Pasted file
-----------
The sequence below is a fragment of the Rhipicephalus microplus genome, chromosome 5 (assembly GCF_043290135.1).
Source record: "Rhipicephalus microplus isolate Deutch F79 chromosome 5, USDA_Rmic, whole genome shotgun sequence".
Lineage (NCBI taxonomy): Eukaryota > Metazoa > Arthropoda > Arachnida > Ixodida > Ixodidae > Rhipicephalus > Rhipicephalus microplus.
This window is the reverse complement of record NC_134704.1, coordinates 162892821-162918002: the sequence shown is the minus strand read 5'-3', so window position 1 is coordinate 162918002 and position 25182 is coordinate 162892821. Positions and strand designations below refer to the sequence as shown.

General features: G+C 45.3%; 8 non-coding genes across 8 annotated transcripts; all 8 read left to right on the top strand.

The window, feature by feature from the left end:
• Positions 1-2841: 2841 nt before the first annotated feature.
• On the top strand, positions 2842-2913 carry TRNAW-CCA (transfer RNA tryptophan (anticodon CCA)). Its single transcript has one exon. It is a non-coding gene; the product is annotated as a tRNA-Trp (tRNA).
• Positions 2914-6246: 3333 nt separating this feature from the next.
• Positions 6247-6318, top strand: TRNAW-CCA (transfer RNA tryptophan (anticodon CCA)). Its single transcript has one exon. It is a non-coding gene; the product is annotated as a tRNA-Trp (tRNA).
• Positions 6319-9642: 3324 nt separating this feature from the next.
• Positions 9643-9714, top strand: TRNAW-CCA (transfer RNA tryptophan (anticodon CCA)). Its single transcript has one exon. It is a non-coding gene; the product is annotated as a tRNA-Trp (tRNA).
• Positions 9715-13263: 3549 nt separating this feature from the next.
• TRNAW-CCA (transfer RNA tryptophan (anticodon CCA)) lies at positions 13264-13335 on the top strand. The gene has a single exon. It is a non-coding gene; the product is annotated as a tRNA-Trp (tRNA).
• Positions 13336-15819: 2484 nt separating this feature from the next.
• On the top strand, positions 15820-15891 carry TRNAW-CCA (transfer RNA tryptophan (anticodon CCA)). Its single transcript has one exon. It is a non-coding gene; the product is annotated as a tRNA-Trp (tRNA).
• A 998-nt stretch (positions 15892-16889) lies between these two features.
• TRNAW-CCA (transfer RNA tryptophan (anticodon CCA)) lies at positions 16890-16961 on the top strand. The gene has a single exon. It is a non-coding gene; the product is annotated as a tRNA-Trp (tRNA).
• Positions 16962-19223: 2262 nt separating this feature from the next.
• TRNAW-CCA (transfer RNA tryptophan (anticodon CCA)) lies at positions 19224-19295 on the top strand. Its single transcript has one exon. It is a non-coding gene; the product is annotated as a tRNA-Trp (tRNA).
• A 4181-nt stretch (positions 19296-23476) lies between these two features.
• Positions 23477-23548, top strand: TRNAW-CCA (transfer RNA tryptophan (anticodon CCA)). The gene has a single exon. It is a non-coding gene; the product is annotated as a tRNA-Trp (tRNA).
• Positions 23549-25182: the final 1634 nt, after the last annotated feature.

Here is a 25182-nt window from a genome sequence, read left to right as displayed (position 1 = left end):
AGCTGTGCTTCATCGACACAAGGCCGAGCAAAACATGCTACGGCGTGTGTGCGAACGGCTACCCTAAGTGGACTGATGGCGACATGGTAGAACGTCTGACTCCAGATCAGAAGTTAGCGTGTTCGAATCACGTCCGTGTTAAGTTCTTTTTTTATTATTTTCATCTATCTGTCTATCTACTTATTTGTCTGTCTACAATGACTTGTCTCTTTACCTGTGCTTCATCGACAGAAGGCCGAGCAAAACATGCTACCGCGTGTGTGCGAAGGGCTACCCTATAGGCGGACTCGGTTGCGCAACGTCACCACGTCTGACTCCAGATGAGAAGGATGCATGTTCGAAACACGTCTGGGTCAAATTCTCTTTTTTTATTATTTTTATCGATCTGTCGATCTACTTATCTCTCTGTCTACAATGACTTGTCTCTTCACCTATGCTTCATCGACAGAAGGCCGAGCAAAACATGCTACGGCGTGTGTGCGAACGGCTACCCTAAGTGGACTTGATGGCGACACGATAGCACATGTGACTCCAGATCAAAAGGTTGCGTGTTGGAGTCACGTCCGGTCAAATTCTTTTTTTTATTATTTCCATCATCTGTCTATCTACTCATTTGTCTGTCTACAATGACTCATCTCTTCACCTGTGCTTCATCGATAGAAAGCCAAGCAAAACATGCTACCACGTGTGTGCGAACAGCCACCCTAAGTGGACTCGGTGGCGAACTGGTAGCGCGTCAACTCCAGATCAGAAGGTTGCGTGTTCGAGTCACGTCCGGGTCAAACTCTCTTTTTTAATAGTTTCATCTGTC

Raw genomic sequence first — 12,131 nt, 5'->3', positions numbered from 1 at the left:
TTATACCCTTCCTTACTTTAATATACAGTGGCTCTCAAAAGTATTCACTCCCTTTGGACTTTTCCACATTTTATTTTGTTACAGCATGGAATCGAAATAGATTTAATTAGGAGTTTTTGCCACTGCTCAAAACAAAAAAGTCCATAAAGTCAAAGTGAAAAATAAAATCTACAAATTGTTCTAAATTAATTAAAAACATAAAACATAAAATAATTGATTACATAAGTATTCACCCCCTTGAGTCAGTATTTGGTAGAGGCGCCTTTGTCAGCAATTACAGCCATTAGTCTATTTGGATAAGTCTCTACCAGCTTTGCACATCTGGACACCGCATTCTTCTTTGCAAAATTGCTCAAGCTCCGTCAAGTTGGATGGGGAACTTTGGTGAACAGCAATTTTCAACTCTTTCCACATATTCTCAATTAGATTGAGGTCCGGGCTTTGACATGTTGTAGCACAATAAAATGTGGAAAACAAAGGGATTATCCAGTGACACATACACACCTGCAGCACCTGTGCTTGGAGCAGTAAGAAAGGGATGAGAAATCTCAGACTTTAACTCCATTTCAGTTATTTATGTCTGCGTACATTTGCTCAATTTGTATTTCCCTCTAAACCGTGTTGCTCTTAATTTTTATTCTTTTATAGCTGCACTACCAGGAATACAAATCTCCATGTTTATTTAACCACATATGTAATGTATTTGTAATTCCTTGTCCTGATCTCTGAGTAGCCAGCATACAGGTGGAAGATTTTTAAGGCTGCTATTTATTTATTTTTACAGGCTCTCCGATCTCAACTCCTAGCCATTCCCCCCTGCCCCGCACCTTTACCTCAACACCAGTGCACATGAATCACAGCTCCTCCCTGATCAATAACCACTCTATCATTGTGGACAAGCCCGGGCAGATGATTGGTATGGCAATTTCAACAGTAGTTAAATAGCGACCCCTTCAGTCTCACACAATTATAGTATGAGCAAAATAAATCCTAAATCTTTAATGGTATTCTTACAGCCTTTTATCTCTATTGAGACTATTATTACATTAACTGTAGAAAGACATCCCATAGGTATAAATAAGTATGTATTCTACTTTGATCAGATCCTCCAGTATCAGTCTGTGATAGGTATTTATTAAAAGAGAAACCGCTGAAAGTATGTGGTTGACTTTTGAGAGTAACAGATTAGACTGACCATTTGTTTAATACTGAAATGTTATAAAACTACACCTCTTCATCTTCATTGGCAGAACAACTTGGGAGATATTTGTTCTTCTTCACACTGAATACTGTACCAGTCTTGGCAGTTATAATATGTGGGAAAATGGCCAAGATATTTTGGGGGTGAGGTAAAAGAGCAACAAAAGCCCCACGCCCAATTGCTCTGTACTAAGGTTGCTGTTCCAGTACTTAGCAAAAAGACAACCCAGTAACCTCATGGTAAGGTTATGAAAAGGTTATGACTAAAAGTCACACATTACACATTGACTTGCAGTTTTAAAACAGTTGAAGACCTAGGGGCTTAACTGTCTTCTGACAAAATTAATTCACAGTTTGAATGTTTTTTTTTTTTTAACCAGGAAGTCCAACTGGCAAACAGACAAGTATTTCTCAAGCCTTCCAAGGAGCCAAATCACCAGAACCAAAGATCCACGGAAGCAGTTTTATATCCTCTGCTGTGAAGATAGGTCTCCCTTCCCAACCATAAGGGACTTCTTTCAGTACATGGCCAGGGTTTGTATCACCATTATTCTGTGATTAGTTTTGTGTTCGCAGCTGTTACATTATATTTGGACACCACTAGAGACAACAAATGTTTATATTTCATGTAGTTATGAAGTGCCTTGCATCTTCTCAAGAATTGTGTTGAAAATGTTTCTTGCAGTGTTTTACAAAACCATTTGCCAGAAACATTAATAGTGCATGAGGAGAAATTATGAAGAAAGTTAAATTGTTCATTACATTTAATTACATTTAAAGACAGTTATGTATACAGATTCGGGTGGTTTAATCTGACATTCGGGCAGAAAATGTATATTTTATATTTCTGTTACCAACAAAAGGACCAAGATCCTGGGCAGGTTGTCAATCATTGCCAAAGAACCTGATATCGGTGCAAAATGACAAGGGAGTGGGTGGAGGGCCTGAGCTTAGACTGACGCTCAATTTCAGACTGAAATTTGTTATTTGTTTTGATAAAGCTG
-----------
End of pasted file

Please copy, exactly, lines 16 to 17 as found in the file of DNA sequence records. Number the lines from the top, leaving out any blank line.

• On the top strand, positions 15820-15891 carry TRNAW-CCA (transfer RNA tryptophan (anticodon CCA)). Its single transcript has one exon. It is a non-coding gene; the product is annotated as a tRNA-Trp (tRNA).
• A 998-nt stretch (positions 15892-16889) lies between these two features.